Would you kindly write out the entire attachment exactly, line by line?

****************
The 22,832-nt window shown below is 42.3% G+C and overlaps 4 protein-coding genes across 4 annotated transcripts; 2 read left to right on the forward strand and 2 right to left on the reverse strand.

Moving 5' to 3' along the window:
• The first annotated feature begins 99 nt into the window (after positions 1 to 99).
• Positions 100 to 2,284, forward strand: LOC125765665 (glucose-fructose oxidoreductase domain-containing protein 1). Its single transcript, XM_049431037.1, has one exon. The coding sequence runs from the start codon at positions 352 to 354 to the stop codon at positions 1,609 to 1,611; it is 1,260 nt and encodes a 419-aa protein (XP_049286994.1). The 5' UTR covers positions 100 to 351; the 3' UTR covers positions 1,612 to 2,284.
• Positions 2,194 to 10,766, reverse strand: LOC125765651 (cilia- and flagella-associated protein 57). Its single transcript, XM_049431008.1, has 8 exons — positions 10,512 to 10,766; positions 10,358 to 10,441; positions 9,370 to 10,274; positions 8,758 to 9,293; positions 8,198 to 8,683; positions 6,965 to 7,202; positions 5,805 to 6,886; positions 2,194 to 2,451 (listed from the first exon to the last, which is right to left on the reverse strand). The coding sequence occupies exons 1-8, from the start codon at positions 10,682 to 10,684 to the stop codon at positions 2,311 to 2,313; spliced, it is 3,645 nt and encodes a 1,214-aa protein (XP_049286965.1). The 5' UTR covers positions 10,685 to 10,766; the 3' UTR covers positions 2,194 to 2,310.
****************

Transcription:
The 22,832-nt window shown below is 42.3% G+C and overlaps 4 protein-coding genes across 4 annotated transcripts; 2 read left to right on the forward strand and 2 right to left on the reverse strand.

Moving 5' to 3' along the window:
• The first annotated feature begins 99 nt into the window (after positions 1 to 99).
• Positions 100 to 2,284, forward strand: LOC125765665 (glucose-fructose oxidoreductase domain-containing protein 1). Its single transcript, XM_049431037.1, has one exon. The coding sequence runs from the start codon at positions 352 to 354 to the stop codon at positions 1,609 to 1,611; it is 1,260 nt and encodes a 419-aa protein (XP_049286994.1). The 5' UTR covers positions 100 to 351; the 3' UTR covers positions 1,612 to 2,284.
• Positions 2,194 to 10,766, reverse strand: LOC125765651 (cilia- and flagella-associated protein 57). Its single transcript, XM_049431008.1, has 8 exons — positions 10,512 to 10,766; positions 10,358 to 10,441; positions 9,370 to 10,274; positions 8,758 to 9,293; positions 8,198 to 8,683; positions 6,965 to 7,202; positions 5,805 to 6,886; positions 2,194 to 2,451 (listed from the first exon to the last, which is right to left on the reverse strand). The coding sequence occupies exons 1-8, from the start codon at positions 10,682 to 10,684 to the stop codon at positions 2,311 to 2,313; spliced, it is 3,645 nt and encodes a 1,214-aa protein (XP_049286965.1). The 5' UTR covers positions 10,685 to 10,766; the 3' UTR covers positions 2,194 to 2,310.